Obsolete Electronic Components in 2013
In the Electronic Industry, part obsolescence turnaround is so high that 377,502 electronic parts went obsolete in 2013 alone. Parts go obsolete for various reasons, including: low demand, materials and/or technology used to make them are no longer available, or better material/technology becomes available.
Problems emerge when there is an overlap between the constant lifecycle changes of a part and the projected lifecycle of the end product because predicting part availability throughout the entire end product’s lifecycle is a crucial task, having a tool that provides lifecycle awareness helps avoid emergency situations such as a product missing a critical component or a costly product re-design.
Since a little over a thousand electronic parts go obsolete daily, it is vital to have some sort of obsolescence management strategy in place to detect, mitigate, and most importantly avoid any emergency situations.
Managing a bill of materials (parts list) is a daunting task. Today, many OEMs manually search for the most current datasheet, product change notices, or set alerts from each manufacturer website to determine lifecycle status and future changes of a particular part.
Manually searching individual manufacturer websites for thousands of parts in a single BOM requires a large quantity of manpower, patience, and tedious data combing to get accurate information. In addition, horizontal searching can be effective, but it does not acquire all the data necessary to forecast end of life of the part.
Many times engineers depend on PCNs from manufacturers’ websites to determine lifecycle statu, when in fact many manufacturers will obsolete parts without a PCN association-SiliconExpert’s database shows that within the last two years 42% of obsoleted parts had no PCNs associated to it. Not only does SiliconExpert factor in PCN changes, but the tool also monitor historical datasheets which is backed by over 350 engineers dedicated to providing the most up to date and accurate information.
In the event of obsolescence, part demand drastically increases and market availability becomes limited; meanwhile, companies scramble to either find a replacement part or make a last time buy.
These options all have their own drawbacks associated to them. Making a last time buy and holding a surplus of parts raises inventory and warehousing costs. Alternatively, those unable to make a last time buy may resort to unauthorized distributors to find inventory.
Some engineers will horizontally search for a substitution for their obsolete part by manually searching on other suppliers’ and distributors’ websites for replacement parts fitting the form, fit, and function of the original obsoleted part. Engineers tasked with finding crosses rely on their own domain expertise, guidance from their distributors or contract manufacturers, websites of competitors of the original component manufacturer or, increasingly, independent component databases that compare parametric data across the product type. In some instances, manufacturers may recommend another replacement part to replace the obsolete one with the same form, fit, and functions with minor upgrades.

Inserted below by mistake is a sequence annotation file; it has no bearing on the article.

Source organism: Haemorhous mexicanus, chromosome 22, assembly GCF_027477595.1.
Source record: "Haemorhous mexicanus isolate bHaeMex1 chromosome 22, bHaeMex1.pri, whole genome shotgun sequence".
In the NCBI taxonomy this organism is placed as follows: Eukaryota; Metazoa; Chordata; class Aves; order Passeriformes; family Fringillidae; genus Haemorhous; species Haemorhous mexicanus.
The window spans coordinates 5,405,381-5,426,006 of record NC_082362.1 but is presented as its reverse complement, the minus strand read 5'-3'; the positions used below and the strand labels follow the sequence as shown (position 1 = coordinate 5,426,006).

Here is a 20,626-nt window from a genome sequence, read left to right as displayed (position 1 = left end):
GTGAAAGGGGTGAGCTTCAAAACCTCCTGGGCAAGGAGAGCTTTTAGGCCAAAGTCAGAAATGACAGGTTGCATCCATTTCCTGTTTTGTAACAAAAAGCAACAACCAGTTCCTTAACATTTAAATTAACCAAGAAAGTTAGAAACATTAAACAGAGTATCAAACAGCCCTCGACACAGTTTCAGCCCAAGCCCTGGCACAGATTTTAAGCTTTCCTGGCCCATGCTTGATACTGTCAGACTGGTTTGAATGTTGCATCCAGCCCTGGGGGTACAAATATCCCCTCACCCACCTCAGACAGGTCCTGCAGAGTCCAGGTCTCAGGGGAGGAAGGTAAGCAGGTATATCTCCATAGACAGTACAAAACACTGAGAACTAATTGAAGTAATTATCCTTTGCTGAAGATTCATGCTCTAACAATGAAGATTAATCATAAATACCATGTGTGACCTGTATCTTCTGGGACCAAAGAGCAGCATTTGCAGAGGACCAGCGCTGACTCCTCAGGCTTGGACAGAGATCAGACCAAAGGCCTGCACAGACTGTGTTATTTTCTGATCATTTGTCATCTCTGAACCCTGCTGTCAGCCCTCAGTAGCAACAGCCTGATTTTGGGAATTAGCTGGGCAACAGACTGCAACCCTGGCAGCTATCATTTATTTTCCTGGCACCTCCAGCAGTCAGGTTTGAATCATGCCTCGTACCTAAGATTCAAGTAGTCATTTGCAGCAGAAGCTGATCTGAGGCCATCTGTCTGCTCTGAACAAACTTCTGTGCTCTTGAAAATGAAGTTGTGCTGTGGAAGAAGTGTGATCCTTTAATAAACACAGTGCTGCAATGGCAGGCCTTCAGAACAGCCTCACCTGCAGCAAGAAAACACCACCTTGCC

SiliconExpert’s Part SearchTM tool automatically search for parametric similarities between parts to find form-fit-function equivalents and dynamically compare deep parametric, dimensional, and electrical characteristics. Having a tool that finds and grades crosses between manufacturers saves engineers countless man hours and costs associated with researching and sourcing alternative components.
The prediction of part obsolescence enables engineers to enhance management of product lifecycle. Managing part data in-house relies on horizontally gathered data, but this data is prone to human error and incomplete due to only partial manufacturer disclosure on their website.
OEMs historically rely on component manufacturers to predict the obsolescence of their respective products. Unfortunately, component manufacturers are not always accurate in their obsolescence predictions and their forecasts are subject to what is posted on their website.
Another strategy is to hold the necessary inventory in a warehouse however; this is a costly that incurs high holding and overhead warehousing costs.
Electronic Component Databases gives you actionable intelligence.
It is impossible to keep track of every electronic part in the market. Even if an engineering department could maintain a comprehensive list of every part in the world, it would require endless dedication and man hours to keep up-to-date.
On the other hand, a third-party electronic component database- like SiliconExpert- can do the legwork from their side, saving companies countless time and effort. SiliconExpert’s Part Search will sift through the data and provide engineers with: intelligent analysis to develop better obsolescence mitigation strategies.
Subscribing to a third-party part management tool like SilliconExpert can help free engineers to focus on what really matters: the reliability and longevity of end products.
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